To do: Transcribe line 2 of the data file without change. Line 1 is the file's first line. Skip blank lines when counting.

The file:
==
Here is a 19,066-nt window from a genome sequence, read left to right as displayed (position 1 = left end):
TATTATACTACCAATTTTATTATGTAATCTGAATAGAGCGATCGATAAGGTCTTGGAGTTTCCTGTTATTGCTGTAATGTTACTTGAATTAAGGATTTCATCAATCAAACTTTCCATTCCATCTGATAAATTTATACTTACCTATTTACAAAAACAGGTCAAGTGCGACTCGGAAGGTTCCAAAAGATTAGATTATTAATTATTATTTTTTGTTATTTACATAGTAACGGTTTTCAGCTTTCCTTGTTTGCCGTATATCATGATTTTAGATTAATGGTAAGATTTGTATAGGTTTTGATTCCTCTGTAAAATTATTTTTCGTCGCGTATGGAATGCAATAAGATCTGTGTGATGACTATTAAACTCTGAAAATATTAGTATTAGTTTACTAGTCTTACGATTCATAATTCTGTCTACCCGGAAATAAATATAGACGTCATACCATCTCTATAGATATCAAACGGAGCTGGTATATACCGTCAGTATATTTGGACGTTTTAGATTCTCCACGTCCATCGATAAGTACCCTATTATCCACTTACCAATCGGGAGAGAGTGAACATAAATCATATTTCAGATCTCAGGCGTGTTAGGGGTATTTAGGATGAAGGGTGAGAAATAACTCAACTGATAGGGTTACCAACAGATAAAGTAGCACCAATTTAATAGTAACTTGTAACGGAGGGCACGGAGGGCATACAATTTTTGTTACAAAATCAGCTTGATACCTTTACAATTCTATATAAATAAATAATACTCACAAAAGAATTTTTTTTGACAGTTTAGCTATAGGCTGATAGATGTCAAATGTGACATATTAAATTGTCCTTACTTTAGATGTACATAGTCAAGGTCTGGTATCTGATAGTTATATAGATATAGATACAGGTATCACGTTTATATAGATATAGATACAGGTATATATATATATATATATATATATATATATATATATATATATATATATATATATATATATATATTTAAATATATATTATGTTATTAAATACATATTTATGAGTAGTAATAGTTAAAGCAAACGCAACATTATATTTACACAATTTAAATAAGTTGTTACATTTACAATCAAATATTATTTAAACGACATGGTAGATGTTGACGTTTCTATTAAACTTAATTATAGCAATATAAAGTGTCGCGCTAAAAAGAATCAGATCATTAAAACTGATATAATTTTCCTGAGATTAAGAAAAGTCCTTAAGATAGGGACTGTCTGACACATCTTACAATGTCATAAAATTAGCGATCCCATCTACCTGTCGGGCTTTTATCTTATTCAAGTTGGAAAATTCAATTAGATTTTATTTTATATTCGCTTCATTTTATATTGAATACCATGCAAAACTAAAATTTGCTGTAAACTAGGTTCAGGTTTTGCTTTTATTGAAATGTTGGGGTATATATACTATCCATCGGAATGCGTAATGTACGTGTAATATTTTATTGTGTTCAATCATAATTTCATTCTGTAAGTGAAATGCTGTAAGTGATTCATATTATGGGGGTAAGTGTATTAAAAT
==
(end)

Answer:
TATTATACTACCAATTTTATTATGTAATCTGAATAGAGCGATCGATAAGGTCTTGGAGTTTCCTGTTATTGCTGTAATGTTACTTGAATTAAGGATTTCATCAATCAAACTTTCCATTCCATCTGATAAATTTATACTTACCTATTTACAAAAACAGGTCAAGTGCGACTCGGAAGGTTCCAAAAGATTAGATTATTAATTATTATTTTTTGTTATTTACATAGTAACGGTTTTCAGCTTTCCTTGTTTGCCGTATATCATGATTTTAGATTAATGGTAAGATTTGTATAGGTTTTGATTCCTCTGTAAAATTATTTTTCGTCGCGTATGGAATGCAATAAGATCTGTGTGATGACTATTAAACTCTGAAAATATTAGTATTAGTTTACTAGTCTTACGATTCATAATTCTGTCTACCCGGAAATAAATATAGACGTCATACCATCTCTATAGATATCAAACGGAGCTGGTATATACCGTCAGTATATTTGGACGTTTTAGATTCTCCACGTCCATCGATAAGTACCCTATTATCCACTTACCAATCGGGAGAGAGTGAACATAAATCATATTTCAGATCTCAGGCGTGTTAGGGGTATTTAGGATGAAGGGTGAGAAATAACTCAACTGATAGGGTTACCAACAGATAAAGTAGCACCAATTTAATAGTAACTTGTAACGGAGGGCACGGAGGGCATACAATTTTTGTTACAAAATCAGCTTGATACCTTTACAATTCTATATAAATAAATAATACTCACAAAAGAATTTTTTTTGACAGTTTAGCTATAGGCTGATAGATGTCAAATGTGACATATTAAATTGTCCTTACTTTAGATGTACATAGTCAAGGTCTGGTATCTGATAGTTATATAGATATAGATACAGGTATCACGTTTATATAGATATAGATACAGGTATATATATATATATATATATATATATATATATATATATATATATATATATATATATATATATATTTAAATATATATTATGTTATTAAATACATATTTATGAGTAGTAATAGTTAAAGCAAACGCAACATTATATTTACACAATTTAAATAAGTTGTTACATTTACAATCAAATATTATTTAAACGACATGGTAGATGTTGACGTTTCTATTAAACTTAATTATAGCAATATAAAGTGTCGCGCTAAAAAGAATCAGATCATTAAAACTGATATAATTTTCCTGAGATTAAGAAAAGTCCTTAAGATAGGGACTGTCTGACACATCTTACAATGTCATAAAATTAGCGATCCCATCTACCTGTCGGGCTTTTATCTTATTCAAGTTGGAAAATTCAATTAGATTTTATTTTATATTCGCTTCATTTTATATTGAATACCATGCAAAACTAAAATTTGCTGTAAACTAGGTTCAGGTTTTGCTTTTATTGAAATGTTGGGGTATATATACTATCCATCGGAATGCGTAATGTACGTGTAATATTTTATTGTGTTCAATCATAATTTCATTCTGTAAGTGAAATGCTGTAAGTGATTCATATTATGGGGGTAAGTGTATTAAAAT